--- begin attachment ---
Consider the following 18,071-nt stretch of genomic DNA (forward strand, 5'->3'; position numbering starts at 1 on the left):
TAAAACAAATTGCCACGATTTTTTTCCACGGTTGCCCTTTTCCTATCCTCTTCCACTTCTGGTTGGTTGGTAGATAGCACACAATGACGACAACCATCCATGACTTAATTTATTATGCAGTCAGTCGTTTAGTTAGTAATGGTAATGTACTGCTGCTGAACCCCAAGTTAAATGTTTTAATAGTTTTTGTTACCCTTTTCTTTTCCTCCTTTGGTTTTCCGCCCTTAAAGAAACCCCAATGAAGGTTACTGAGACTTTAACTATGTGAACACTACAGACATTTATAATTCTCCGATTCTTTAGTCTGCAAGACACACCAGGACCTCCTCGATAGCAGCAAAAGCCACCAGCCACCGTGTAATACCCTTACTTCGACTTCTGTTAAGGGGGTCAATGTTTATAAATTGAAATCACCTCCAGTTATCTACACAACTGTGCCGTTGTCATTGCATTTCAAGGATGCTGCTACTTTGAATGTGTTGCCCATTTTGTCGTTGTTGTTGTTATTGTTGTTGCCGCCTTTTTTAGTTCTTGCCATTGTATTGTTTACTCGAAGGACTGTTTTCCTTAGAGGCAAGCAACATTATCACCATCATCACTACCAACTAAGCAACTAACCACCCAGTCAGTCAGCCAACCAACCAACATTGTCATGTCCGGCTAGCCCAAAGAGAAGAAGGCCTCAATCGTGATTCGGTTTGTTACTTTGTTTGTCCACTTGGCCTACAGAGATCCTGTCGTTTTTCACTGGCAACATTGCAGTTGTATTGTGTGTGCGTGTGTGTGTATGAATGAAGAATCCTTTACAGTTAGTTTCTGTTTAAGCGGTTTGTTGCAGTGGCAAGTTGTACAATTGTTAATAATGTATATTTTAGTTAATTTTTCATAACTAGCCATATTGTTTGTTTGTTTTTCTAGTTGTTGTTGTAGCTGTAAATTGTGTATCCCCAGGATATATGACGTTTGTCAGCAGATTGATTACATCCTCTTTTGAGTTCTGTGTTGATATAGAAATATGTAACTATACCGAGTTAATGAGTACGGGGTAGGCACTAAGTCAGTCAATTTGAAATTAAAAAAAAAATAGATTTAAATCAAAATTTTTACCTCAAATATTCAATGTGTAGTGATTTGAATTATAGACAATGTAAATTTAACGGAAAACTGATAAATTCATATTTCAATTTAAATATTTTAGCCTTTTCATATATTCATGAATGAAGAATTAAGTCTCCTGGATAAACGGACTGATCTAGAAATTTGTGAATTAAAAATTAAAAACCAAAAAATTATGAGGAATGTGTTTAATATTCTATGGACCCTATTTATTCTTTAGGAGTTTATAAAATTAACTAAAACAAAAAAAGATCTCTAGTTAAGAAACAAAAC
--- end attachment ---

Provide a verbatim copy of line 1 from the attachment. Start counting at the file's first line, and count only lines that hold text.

Consider the following 18,071-nt stretch of genomic DNA (forward strand, 5'->3'; position numbering starts at 1 on the left):